The environmental cost of bioplastics


In News13 July, 2020

At CMSA we have been wondering for some time why everyone considers bioplastics the solution to the problem of plastics. From our point of view, bioplastics are just another alternative solution that is not entirely efficient and respectful of the planet. Let’s find out a bit more about green plastics, where they come from, what they consist of and what they contribute to the ecosystem.

Bioplastics, or biodegradable plastics, have similar characteristics to plastics in that they are made from petroleum. Among all their qualities, we can highlight that they are made with renewable materials and that they are biodegradable. We should not confuse terms since renewable does not mean sustainable. These bioplastics are not sustainable because they have a serious environmental cost and depend on crops, so they need fertile soil and water, quite limited natural resources. This means that this type of bioplastics can interfere in the food chain.

The environmental cost of bioplastics

Some bioplastics depend on crops, so they need fertile soil and fresh water, these resources are environmentally very limited and cannot be used lightly. That is why green plastics are not a sustainable alternative to plastic, much less a solution for the health of the Earth.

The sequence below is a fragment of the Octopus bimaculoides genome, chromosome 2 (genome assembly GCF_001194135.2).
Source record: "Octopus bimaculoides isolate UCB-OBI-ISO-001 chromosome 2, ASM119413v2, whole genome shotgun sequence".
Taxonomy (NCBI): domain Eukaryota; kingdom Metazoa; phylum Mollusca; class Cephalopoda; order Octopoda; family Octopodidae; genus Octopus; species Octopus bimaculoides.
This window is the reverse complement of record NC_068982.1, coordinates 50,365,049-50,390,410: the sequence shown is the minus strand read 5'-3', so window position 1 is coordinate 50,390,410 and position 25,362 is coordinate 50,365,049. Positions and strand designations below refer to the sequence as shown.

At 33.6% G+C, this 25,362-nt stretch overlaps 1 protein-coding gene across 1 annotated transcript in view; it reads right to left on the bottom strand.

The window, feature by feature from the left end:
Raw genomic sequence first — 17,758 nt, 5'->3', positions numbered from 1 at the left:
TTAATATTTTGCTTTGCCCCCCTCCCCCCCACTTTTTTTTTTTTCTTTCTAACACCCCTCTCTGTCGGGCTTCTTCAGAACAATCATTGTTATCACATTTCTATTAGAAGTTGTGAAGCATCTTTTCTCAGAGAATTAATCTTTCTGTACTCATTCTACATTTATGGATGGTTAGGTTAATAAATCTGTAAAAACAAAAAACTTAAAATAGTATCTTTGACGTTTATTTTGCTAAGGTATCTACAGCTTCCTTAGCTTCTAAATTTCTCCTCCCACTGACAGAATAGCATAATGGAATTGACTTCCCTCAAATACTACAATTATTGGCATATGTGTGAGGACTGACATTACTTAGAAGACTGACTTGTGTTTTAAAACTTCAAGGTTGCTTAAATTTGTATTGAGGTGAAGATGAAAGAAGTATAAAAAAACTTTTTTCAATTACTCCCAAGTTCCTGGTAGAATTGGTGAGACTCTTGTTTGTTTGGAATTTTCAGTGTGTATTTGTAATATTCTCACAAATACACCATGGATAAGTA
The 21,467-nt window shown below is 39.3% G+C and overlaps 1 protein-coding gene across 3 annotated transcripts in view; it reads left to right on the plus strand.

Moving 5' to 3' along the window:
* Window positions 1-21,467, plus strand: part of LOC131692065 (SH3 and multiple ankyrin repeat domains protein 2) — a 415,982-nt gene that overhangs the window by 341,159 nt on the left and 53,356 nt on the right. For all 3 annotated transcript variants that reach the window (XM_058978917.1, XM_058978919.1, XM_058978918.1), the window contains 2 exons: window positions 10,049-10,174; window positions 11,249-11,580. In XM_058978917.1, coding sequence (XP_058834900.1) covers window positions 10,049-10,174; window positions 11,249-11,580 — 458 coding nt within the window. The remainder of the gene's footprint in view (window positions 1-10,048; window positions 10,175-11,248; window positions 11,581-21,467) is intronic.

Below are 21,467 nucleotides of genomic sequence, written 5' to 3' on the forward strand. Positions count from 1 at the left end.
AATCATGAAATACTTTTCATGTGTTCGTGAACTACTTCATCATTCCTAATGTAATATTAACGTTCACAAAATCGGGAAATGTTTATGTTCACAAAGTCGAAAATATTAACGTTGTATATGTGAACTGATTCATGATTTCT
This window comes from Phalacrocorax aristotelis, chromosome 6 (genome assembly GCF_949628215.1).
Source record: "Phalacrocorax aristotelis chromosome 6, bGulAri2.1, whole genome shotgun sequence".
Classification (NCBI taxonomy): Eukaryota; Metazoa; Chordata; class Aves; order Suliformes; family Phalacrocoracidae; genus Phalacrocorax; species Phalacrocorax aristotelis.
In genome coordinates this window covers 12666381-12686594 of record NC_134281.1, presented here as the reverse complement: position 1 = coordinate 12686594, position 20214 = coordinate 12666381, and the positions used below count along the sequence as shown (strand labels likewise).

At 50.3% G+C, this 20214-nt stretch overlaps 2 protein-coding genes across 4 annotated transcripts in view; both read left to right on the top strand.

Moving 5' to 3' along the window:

There are quite a few lines of research that are trying to find alternatives for creating bioplastics in a more sustainable way, such as transforming plants, plant-based by-products, algae and other vegetables into sustainable bioplastics. Not all will come to fruition and only a few have turned out to be economically viable. Time will tell if bioplastics end up being the definitive solution.

This type of bioplastics or green plastics is not good for the planet. In the end, they pose the same problems that traditional plastics present, caused by the misuse of recycling, and they also pose the problem of meddling and hindering the food chain.

At CMSA we do not agree with the way in which biodegradable plastics are manufactured and how this affects the food industry, crops and natural resources. We firmly believe that other alternatives must be found that allow finding alternatives to traditional plastic but that is truly sustainable. We must give voice and credibility to alternative research that is working to find sustainable ways for plastic and bioplastics.